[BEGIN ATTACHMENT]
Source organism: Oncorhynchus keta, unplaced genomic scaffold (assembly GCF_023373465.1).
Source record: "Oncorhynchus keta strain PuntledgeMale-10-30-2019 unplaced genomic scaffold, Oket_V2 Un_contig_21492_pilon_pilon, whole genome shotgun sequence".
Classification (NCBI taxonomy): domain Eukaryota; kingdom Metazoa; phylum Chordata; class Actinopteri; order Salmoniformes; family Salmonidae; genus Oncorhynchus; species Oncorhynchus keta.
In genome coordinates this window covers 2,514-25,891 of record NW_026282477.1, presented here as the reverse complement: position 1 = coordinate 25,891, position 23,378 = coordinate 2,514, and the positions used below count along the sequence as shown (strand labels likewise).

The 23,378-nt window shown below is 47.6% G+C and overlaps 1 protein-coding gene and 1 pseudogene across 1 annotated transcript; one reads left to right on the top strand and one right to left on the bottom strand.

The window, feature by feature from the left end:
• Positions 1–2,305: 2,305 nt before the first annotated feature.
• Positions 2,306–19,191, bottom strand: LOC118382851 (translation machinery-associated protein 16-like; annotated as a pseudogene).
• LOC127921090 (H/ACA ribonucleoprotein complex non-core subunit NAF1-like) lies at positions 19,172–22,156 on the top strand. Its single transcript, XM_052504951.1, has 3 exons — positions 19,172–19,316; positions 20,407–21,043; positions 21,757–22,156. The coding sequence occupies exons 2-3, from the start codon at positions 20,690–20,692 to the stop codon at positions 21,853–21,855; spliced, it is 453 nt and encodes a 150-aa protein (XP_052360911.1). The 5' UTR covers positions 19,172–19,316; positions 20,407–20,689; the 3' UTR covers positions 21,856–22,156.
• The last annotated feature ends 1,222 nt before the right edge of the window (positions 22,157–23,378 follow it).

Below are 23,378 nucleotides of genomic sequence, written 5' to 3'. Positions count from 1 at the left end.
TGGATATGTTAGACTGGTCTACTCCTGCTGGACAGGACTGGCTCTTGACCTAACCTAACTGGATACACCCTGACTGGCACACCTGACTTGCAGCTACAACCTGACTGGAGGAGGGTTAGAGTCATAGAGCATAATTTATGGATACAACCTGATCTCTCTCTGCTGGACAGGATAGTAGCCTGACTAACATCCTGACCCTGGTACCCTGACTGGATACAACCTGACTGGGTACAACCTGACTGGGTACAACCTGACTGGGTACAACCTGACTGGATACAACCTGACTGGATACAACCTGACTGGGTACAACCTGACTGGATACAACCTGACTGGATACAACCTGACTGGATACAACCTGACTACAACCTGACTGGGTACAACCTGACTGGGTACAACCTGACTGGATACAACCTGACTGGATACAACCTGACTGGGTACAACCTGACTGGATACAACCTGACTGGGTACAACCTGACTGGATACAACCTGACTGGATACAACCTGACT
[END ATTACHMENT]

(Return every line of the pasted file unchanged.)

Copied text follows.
Source organism: Oncorhynchus keta, unplaced genomic scaffold (assembly GCF_023373465.1).
Source record: "Oncorhynchus keta strain PuntledgeMale-10-30-2019 unplaced genomic scaffold, Oket_V2 Un_contig_21492_pilon_pilon, whole genome shotgun sequence".
Classification (NCBI taxonomy): domain Eukaryota; kingdom Metazoa; phylum Chordata; class Actinopteri; order Salmoniformes; family Salmonidae; genus Oncorhynchus; species Oncorhynchus keta.
In genome coordinates this window covers 2,514-25,891 of record NW_026282477.1, presented here as the reverse complement: position 1 = coordinate 25,891, position 23,378 = coordinate 2,514, and the positions used below count along the sequence as shown (strand labels likewise).

The 23,378-nt window shown below is 47.6% G+C and overlaps 1 protein-coding gene and 1 pseudogene across 1 annotated transcript; one reads left to right on the top strand and one right to left on the bottom strand.

The window, feature by feature from the left end:
• Positions 1–2,305: 2,305 nt before the first annotated feature.
• Positions 2,306–19,191, bottom strand: LOC118382851 (translation machinery-associated protein 16-like; annotated as a pseudogene).
• LOC127921090 (H/ACA ribonucleoprotein complex non-core subunit NAF1-like) lies at positions 19,172–22,156 on the top strand. Its single transcript, XM_052504951.1, has 3 exons — positions 19,172–19,316; positions 20,407–21,043; positions 21,757–22,156. The coding sequence occupies exons 2-3, from the start codon at positions 20,690–20,692 to the stop codon at positions 21,853–21,855; spliced, it is 453 nt and encodes a 150-aa protein (XP_052360911.1). The 5' UTR covers positions 19,172–19,316; positions 20,407–20,689; the 3' UTR covers positions 21,856–22,156.
• The last annotated feature ends 1,222 nt before the right edge of the window (positions 22,157–23,378 follow it).

Below are 23,378 nucleotides of genomic sequence, written 5' to 3'. Positions count from 1 at the left end.
TGGATATGTTAGACTGGTCTACTCCTGCTGGACAGGACTGGCTCTTGACCTAACCTAACTGGATACACCCTGACTGGCACACCTGACTTGCAGCTACAACCTGACTGGAGGAGGGTTAGAGTCATAGAGCATAATTTATGGATACAACCTGATCTCTCTCTGCTGGACAGGATAGTAGCCTGACTAACATCCTGACCCTGGTACCCTGACTGGATACAACCTGACTGGGTACAACCTGACTGGGTACAACCTGACTGGGTACAACCTGACTGGATACAACCTGACTGGATACAACCTGACTGGGTACAACCTGACTGGATACAACCTGACTGGATACAACCTGACTGGATACAACCTGACTACAACCTGACTGGGTACAACCTGACTGGGTACAACCTGACTGGATACAACCTGACTGGATACAACCTGACTGGGTACAACCTGACTGGATACAACCTGACTGGGTACAACCTGACTGGATACAACCTGACTGGATACAACCTGACT